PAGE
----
Researchers develop a wearable gas sensor for health monitoring

Researchers from Penn State University, along with researchers from Northeastern University, have announced that they have developed a highly sensitive, wearable gas sensor for environmental and human health monitoring. The researchers believe that the wearable sensor may soon become commercially available. The new sensor is an improvement on existing wearable sensors thanks to its self-heating mechanism that enhances sensitivity.

The self-heating mechanism allows for quick recovery and reuse of the wearable sensor. The researchers note that other devices of this type require an external heater, and require expensive and time-consuming lithography process under cleanroom conditions for production. Scientists on the project used a laser to pattern a highly porous single line of nanomaterial said to be similar to graphene.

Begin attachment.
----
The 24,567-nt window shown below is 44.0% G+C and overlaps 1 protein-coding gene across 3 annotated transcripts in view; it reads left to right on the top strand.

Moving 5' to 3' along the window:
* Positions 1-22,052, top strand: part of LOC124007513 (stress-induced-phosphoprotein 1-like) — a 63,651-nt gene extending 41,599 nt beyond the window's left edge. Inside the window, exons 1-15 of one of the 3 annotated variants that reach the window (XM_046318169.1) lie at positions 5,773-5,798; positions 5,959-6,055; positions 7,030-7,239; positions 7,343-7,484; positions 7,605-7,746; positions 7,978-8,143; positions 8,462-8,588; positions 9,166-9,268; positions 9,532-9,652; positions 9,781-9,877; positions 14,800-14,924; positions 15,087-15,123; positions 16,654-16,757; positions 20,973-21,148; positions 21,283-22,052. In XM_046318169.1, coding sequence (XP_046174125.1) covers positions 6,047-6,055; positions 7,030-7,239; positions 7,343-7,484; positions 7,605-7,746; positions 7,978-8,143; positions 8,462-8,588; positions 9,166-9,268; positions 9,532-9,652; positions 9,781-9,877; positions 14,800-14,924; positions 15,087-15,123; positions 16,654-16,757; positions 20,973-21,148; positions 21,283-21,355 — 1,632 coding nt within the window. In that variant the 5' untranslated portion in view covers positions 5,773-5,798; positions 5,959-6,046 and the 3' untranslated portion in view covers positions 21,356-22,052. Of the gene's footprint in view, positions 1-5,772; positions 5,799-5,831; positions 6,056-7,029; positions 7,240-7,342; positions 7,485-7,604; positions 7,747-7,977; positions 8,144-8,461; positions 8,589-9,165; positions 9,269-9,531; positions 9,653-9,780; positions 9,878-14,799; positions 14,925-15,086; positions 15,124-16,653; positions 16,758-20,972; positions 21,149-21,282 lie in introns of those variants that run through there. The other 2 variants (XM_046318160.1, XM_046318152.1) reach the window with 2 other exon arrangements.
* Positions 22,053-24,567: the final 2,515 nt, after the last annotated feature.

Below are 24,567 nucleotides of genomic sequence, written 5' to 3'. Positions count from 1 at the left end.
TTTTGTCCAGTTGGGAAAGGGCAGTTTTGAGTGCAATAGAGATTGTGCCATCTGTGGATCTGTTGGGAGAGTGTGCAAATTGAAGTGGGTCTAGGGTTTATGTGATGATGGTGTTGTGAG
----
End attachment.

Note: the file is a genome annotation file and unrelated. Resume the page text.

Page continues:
The material was used to create sensors that can detect gas, biomolecules, and in the future will be able to detect chemicals. The non-sensing portion of the device uses a series of serpentine lines that are coated with silver. Applying an electrical current to the silver locally heats up the gas sensing region of the sensor, eliminating the need for a separate heater. The serpentine lines allow the wearable sensor to stretch, like Springs, to adjust to the flexing of the body.

That capability is critical to wearable sensors. Nanomaterials used in this application are reduced graphene oxide and molybdenum disulfide, or combination of the two. The materials could also use a metal oxide composite featuring a core of zinc oxide and a shell of copper oxide.

The scientists say that the US Defense Threat Reduction Agency is interested in the wearable sensor to detect chemical and biological agents that could damage the nerves or lungs. A medical device company is also working with the team to scale production for patient health monitoring, including gaseous biomarker detection in the human body and environmental detection of pollutants that can affect the lungs. The team is currently working on creating high-density arrays and improving the signal to make the sensors more selective.